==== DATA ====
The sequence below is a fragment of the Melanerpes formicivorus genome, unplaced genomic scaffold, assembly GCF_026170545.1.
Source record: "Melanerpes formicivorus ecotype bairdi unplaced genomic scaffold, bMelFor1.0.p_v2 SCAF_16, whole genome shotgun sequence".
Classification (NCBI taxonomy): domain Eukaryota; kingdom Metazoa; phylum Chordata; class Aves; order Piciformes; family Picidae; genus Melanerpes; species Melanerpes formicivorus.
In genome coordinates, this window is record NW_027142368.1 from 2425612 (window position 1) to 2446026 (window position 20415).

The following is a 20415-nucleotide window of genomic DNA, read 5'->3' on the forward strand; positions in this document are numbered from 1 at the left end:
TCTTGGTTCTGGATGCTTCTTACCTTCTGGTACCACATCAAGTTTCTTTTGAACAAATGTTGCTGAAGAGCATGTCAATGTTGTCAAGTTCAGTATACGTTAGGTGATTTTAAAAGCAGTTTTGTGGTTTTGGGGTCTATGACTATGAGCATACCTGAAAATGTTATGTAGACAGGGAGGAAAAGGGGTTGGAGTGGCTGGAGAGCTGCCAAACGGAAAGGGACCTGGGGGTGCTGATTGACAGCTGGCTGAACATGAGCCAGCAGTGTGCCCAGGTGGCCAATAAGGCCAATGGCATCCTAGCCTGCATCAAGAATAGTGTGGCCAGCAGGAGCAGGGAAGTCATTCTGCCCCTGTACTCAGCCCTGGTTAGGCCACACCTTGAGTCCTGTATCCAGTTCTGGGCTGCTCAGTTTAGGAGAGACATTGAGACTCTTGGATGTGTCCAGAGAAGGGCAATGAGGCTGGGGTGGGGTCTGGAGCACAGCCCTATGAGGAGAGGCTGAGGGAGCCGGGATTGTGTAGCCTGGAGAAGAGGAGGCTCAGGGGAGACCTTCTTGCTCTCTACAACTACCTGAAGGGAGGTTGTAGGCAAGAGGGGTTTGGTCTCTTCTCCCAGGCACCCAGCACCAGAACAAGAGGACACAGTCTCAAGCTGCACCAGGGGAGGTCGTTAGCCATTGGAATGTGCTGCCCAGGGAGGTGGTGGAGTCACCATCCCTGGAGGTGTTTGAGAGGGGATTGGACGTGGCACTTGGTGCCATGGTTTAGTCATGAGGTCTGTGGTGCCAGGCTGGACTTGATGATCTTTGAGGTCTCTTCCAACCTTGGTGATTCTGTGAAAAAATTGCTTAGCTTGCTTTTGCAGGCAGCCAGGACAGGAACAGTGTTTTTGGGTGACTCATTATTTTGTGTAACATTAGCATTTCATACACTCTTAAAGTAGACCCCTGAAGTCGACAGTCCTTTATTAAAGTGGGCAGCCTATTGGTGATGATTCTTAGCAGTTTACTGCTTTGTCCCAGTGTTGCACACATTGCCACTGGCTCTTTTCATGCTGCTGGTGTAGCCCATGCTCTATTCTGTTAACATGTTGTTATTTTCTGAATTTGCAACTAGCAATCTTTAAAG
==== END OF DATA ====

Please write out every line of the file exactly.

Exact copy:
The sequence below is a fragment of the Melanerpes formicivorus genome, unplaced genomic scaffold, assembly GCF_026170545.1.
Source record: "Melanerpes formicivorus ecotype bairdi unplaced genomic scaffold, bMelFor1.0.p_v2 SCAF_16, whole genome shotgun sequence".
Classification (NCBI taxonomy): domain Eukaryota; kingdom Metazoa; phylum Chordata; class Aves; order Piciformes; family Picidae; genus Melanerpes; species Melanerpes formicivorus.
In genome coordinates, this window is record NW_027142368.1 from 2425612 (window position 1) to 2446026 (window position 20415).

The following is a 20415-nucleotide window of genomic DNA, read 5'->3' on the forward strand; positions in this document are numbered from 1 at the left end:
TCTTGGTTCTGGATGCTTCTTACCTTCTGGTACCACATCAAGTTTCTTTTGAACAAATGTTGCTGAAGAGCATGTCAATGTTGTCAAGTTCAGTATACGTTAGGTGATTTTAAAAGCAGTTTTGTGGTTTTGGGGTCTATGACTATGAGCATACCTGAAAATGTTATGTAGACAGGGAGGAAAAGGGGTTGGAGTGGCTGGAGAGCTGCCAAACGGAAAGGGACCTGGGGGTGCTGATTGACAGCTGGCTGAACATGAGCCAGCAGTGTGCCCAGGTGGCCAATAAGGCCAATGGCATCCTAGCCTGCATCAAGAATAGTGTGGCCAGCAGGAGCAGGGAAGTCATTCTGCCCCTGTACTCAGCCCTGGTTAGGCCACACCTTGAGTCCTGTATCCAGTTCTGGGCTGCTCAGTTTAGGAGAGACATTGAGACTCTTGGATGTGTCCAGAGAAGGGCAATGAGGCTGGGGTGGGGTCTGGAGCACAGCCCTATGAGGAGAGGCTGAGGGAGCCGGGATTGTGTAGCCTGGAGAAGAGGAGGCTCAGGGGAGACCTTCTTGCTCTCTACAACTACCTGAAGGGAGGTTGTAGGCAAGAGGGGTTTGGTCTCTTCTCCCAGGCACCCAGCACCAGAACAAGAGGACACAGTCTCAAGCTGCACCAGGGGAGGTCGTTAGCCATTGGAATGTGCTGCCCAGGGAGGTGGTGGAGTCACCATCCCTGGAGGTGTTTGAGAGGGGATTGGACGTGGCACTTGGTGCCATGGTTTAGTCATGAGGTCTGTGGTGCCAGGCTGGACTTGATGATCTTTGAGGTCTCTTCCAACCTTGGTGATTCTGTGAAAAAATTGCTTAGCTTGCTTTTGCAGGCAGCCAGGACAGGAACAGTGTTTTTGGGTGACTCATTATTTTGTGTAACATTAGCATTTCATACACTCTTAAAGTAGACCCCTGAAGTCGACAGTCCTTTATTAAAGTGGGCAGCCTATTGGTGATGATTCTTAGCAGTTTACTGCTTTGTCCCAGTGTTGCACACATTGCCACTGGCTCTTTTCATGCTGCTGGTGTAGCCCATGCTCTATTCTGTTAACATGTTGTTATTTTCTGAATTTGCAACTAGCAATCTTTAAAG